The highest use of flavoured tobacco products, including menthol cigarettes, is among teenagers in Quebec. (Associated Press)

Half of the teenagers who smoked in the past month used a flavoured tobacco product, according to a survey on youth smoking habits in Canada. 

The survey, done by the Propel Centre for Population Health Impact at the University of Waterloo, on behalf of Health Canada, discovered that 50 per cent of high school students who had used tobacco within the past 30 days used flavoured products.

That equates to half of the high school students (15 and over) who used tobacco products in the month before the survey was taken, or 137,000 students, the report noted.

Rob Cunningham of the Canadian Cancer Society said the latest statistics should be a call for new legislation to “ban all flavoured tobacco products.”

“Flavoured tobacco is a major threat to young people’s health,” said Cunningham in a statement.

The current federal Tobacco Act forbids flavours, with the exception of menthol, in cigarettes, cigarillos and blunt wraps. But because cigarillos are defined as cigars weighing 1.4 grams or less, manufacturers have simply made them heavier and infused flavours.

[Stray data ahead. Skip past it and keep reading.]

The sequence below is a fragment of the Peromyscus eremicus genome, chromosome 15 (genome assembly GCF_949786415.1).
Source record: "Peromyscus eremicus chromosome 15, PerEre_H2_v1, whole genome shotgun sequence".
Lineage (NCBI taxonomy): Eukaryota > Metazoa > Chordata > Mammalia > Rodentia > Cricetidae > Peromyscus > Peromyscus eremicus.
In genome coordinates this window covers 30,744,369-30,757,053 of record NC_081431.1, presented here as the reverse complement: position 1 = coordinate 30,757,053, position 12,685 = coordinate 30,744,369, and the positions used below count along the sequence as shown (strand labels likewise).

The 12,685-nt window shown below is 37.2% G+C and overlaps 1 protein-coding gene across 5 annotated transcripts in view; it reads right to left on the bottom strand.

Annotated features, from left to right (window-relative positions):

Other tobacco products with flavour include water pipe tobacco, chewing tobacco and snuff. Flavours range from chocolate to mint to strawberry.

There are no other bans on flavoured tobacco products in Canada.

Alberta adopted legislation in December 2013, but it is still awaiting proclamation. Meanwhile, Ontario and Manitoba are in the process of introducing legislation and Quebec and Nova Scotia have said they plan on doing the same.

The survey, conducted from November 2012 to June 2013, found that three out of 10 students who smoked flavoured tobacco products had smoked menthol cigarettes.

“Menthol reduces the harshness of cigarette smoke … and makes it easier for them to smoke and get addicted,” said Cunningham, who also favours a ban on menthol-flavoured products.

The highest use of menthol cigarettes and flavoured products was among Quebec teens — 58 per cent compared to the national average of 49 per cent.